Emeritus Professor John Scott FAHA
The great poet and critic T.S. Eliot famously declared: [quote] ‘Dante and Shakespeare divide the modern world between them; there is no third.’ [unquote] You[GF1] , our graduates, who have devoted your studies to French, German, Portuguese, Russian, Spanish, and other languages, will have ample reason to prefer Molière, Goethe, Pessoa, Pushkin, Cervantes, and others as your own personal favourites. I simply hope everyone may agree that it is difficult to overlook Dante in any consideration of modern culture, even though he lived seven centuries ago. One need only think of how, earlier this year, Donald Tusk, President of the European Council, claimed a [quote] ‘special place in Hell’ [unquote] for certain people; after this declaration, a leading trend on Twitter was ‘Dante’.
The mind of Dante – the theologian, philosopher and linguist who is Italy’s most illustrious poet – has arguably been most clearly explained to today’s world by someone who was educated in this country, and who began his academic career in England – indeed, right here, at the University of Bristol. From 1955 to 1957, in his first professional post, John Alfred Scott was appointed to the Classics Department, under the legendary professors William Beare and H.D.F. Kitto. From Classics, he served as an adjunct to the Departments of English and of French, where he taught courses on Italian influence on their respective literatures. At that time, Bristol boasted the first and only Department of Drama in the UK. Its founder, Glynne Wickham, asked John to give courses on the Commedia dell’Arte and Pirandello. As ‘Junior Fellow in Italian’, John effectively started the teaching of Italian within our University, with language courses at all levels, and literature courses on Dante and other writers.
Not surprisingly, news of this gifted young scholar spread rapidly, and he was soon snatched by Berkeley, from which he was in turn poached by Reading, where he helped to establish its Italian Department and served not only as its head but also as director of Reading’s interdisciplinary Centre for Medieval Studies. In 1978 John moved to the University of Western Australia, his base for the past forty years. With his wife Simone, John has frequently traversed his adopted homeland, building as many bridges as possible involving Australia’s sizeable Italian community by organizing concerts, dramatic productions and exhibitions, and giving public lectures. Not only that: shortly after moving to Australia, John led a group of renowned academics from around the world, invited to Italy in order to report on the state of higher education there. The group’s work involved meeting not only professors and students but also a variety of trade unionists, politicians, and businessmen.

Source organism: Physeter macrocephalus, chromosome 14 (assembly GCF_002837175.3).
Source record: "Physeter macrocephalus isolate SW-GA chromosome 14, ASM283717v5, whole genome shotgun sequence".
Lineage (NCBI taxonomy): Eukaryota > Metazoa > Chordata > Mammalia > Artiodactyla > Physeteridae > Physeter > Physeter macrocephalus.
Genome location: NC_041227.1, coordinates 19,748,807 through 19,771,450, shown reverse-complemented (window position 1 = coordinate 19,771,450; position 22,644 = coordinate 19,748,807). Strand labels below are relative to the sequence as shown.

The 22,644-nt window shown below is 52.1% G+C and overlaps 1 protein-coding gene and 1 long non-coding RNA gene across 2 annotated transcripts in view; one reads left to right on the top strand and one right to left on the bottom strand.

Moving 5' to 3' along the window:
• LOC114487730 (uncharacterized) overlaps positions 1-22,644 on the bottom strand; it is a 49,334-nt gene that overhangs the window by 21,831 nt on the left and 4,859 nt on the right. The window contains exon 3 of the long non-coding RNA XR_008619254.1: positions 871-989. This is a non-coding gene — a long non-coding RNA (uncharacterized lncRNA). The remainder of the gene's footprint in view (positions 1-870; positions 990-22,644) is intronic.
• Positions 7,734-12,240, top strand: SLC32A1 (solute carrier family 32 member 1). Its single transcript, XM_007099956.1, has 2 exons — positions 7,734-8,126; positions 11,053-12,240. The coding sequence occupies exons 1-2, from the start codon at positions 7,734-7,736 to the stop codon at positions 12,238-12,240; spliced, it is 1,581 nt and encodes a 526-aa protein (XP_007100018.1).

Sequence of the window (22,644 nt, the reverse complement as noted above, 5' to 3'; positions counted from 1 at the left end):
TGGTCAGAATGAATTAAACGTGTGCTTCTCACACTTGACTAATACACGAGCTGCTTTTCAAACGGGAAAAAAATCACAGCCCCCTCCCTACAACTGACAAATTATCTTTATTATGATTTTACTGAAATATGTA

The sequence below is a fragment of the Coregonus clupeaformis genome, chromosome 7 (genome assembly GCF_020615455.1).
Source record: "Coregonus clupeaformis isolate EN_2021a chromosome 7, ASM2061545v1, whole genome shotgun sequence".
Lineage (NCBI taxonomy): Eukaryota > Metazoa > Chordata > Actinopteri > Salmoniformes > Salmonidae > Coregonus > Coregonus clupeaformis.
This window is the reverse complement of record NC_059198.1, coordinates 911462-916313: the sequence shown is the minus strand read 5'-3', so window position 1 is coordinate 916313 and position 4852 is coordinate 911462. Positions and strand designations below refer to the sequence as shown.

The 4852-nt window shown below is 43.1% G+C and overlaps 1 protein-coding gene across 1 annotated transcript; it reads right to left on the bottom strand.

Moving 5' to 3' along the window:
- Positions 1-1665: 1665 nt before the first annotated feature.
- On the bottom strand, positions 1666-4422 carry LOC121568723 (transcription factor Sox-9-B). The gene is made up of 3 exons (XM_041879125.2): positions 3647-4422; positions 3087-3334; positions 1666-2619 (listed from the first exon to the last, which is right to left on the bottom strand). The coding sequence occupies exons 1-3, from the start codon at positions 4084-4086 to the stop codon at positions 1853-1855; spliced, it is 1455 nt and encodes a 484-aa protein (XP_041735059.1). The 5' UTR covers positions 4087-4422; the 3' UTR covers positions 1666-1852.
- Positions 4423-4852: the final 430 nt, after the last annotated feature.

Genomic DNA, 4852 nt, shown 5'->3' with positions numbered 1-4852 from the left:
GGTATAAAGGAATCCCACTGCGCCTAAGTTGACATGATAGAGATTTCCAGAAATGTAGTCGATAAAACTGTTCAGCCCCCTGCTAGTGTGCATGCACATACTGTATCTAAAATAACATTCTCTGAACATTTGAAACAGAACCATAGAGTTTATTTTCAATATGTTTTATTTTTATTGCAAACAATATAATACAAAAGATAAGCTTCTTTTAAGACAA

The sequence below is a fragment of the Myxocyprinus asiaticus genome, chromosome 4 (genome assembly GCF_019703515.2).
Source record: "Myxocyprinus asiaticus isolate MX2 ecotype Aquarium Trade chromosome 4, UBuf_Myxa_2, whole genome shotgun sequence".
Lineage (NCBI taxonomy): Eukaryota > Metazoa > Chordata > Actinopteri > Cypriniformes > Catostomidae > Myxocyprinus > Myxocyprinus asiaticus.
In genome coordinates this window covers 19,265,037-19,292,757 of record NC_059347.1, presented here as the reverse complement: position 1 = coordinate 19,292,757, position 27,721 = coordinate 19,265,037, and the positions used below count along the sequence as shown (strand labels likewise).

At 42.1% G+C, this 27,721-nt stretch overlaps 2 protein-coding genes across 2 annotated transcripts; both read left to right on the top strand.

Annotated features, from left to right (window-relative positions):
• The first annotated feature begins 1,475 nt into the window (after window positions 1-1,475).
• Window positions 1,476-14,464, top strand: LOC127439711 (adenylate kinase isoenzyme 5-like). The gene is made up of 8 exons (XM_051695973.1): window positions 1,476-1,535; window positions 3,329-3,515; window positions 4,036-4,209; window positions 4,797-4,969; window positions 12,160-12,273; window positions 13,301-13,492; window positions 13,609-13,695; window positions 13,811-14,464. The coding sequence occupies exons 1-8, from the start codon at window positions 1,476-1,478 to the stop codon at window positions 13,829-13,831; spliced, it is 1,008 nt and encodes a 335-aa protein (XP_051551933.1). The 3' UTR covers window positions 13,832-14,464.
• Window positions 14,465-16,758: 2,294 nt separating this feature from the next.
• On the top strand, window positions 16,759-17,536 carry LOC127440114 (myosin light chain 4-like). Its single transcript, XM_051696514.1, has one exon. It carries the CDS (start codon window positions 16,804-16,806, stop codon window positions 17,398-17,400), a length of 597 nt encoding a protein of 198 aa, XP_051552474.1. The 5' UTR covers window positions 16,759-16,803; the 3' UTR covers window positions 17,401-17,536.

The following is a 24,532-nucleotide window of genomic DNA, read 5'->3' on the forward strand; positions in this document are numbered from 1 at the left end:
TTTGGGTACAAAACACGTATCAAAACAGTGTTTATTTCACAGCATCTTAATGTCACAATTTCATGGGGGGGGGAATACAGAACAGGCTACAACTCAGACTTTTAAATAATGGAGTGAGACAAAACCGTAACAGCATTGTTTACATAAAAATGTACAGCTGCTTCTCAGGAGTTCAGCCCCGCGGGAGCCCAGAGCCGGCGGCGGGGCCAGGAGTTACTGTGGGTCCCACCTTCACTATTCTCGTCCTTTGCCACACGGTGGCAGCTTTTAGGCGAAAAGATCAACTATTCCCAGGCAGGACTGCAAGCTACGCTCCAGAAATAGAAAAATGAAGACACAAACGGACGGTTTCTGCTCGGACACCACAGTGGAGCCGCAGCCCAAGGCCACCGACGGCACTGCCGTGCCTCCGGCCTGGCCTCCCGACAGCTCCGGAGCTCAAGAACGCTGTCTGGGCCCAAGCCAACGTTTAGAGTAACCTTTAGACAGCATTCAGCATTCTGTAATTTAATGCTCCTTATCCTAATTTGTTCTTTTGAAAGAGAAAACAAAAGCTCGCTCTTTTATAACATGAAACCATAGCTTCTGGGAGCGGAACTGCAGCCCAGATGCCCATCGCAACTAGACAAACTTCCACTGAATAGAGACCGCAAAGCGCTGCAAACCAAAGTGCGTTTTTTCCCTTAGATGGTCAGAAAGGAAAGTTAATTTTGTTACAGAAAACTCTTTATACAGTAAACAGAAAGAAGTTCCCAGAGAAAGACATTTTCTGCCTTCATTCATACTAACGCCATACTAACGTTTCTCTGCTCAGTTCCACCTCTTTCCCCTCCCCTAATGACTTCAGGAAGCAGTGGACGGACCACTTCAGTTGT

While engaged in such activities, John’s scholarly output never diminished. He has published – along with over 100 articles, translations and lengthy reviews – four landmark volumes on Dante. His most wide-reaching book is the 2004 Understanding Dante , selected as one of the outstanding English-language academic titles published that year, and hailed by the Times Literary Supplement as [quote] ‘the richest and clearest account in any language of Dante’s oeuvre’ [unquote]. The excellence of this book is such that Italian publishers fell over themselves to put out a version of this book, written by a non-Italian, for Italian readers. This augmented 680-page edition has been hailed in Italy as the best account of Dante’s thought and writings, and this year a second edition – now over eight hundred pages long – has been published.
John Scott’s scholarship is the fruit of true interdisciplinarity, involving research in cognate areas of textual and visual history, literature, philosophy, and religion and theology. John is a great Dante scholar precisely because of the breadth and depth of his cultural and intellectual pursuits. Similarly, our own University aims for its scholars, students, and alumni to be engaged in activities that cross boundaries. This is evidenced precisely in the teaching of Dante at Bristol, the only English university to teach Dante not just in an Italian department but in the disciplines of Religion and Theology, too. This teaching is supported by the activities and renown of our Centre for Medieval Studies, which is about to celebrate its silver anniversary, and which is co-directed by our French Department’s Dr Marianne Ailes.
John Scott maintains strong ties with Bristol. He visits his family and friends here when possible; many have joined us today on this festive occasion. His niece, Juliette Scott, earned a PhD from our School of Modern Languages three years ago. Two years ago another niece, Abigail Bamber, heroically saved the life of the victim of an attack, and received from Avon and Somerset Police an award for her bravery.
From Bristol to the world, John’s scholarship and cultural activities have won him many distinctions. One of them, from the City of Florence and the Italian Dante Society, is the ‘Silver Florin’, a sort of ‘keys to the City of Florence’, awarded for the body of John’s work on Dante. Another is his receiving from Rome not one but two Italian honorific knighthoods: first, as Cavaliere Ufficiale (a rank senior to that of Silvio Berlusconi!) and then the even more exalted Commendatore.
Bristol is pleased to add to these distinctions by including John Scott as a recipient of one of our honorary degrees. Not bad going for an English lad who, in 1947 at age fifteen, picked up the unassuming book Teach Yourself Italian and fell in love with Italian culture.
Deputy Vice-Chancellor, I present to you John Alfred Scott as eminently worthy of the degree of Doctor of Letters honoris causa.